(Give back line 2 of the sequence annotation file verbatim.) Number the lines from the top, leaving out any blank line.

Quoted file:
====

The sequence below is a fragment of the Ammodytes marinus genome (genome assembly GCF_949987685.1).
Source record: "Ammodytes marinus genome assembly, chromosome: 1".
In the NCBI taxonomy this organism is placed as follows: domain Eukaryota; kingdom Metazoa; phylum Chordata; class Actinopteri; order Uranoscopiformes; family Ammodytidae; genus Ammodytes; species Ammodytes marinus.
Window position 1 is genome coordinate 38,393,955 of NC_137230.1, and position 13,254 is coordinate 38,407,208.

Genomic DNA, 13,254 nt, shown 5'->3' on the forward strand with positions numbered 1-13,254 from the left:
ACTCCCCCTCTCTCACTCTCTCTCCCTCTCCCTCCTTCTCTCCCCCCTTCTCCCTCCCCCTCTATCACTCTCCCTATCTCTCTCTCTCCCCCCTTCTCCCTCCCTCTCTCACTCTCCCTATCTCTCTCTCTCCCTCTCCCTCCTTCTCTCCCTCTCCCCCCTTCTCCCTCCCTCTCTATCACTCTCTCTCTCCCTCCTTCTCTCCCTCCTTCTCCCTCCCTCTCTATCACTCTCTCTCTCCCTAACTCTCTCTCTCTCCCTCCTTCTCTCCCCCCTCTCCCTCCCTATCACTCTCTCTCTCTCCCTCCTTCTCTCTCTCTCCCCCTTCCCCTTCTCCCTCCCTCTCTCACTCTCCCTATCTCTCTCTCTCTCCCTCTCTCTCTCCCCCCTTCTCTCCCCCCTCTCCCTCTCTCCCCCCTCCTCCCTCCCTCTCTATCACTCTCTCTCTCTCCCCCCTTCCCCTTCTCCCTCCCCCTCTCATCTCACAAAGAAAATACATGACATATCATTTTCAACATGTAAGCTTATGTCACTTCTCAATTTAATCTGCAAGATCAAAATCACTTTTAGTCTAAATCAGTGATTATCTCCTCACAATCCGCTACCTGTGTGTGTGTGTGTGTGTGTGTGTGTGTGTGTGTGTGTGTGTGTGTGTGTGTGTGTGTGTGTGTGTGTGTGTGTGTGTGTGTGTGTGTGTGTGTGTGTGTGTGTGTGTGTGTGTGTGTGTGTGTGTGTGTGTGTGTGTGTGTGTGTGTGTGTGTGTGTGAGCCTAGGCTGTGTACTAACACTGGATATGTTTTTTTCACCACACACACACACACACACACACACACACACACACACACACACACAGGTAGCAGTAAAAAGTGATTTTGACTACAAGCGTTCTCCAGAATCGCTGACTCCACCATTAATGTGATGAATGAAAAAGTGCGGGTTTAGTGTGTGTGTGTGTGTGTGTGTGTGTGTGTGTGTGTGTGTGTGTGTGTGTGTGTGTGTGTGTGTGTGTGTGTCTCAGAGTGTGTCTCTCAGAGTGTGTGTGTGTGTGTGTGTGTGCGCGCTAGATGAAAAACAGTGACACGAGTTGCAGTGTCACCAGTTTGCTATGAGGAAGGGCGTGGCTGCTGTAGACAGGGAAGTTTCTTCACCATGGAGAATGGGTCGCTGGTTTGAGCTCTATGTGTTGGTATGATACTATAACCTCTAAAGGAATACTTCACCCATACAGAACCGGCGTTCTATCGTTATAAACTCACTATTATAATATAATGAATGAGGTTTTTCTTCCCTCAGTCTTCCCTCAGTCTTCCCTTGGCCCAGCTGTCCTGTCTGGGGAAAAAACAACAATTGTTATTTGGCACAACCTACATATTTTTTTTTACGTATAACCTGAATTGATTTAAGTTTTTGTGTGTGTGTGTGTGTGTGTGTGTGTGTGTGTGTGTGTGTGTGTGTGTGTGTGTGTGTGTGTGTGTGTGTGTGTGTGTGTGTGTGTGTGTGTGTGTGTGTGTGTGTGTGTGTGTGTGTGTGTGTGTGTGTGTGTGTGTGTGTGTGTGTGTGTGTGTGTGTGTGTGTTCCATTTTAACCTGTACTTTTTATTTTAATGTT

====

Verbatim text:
Source record: "Ammodytes marinus genome assembly, chromosome: 1".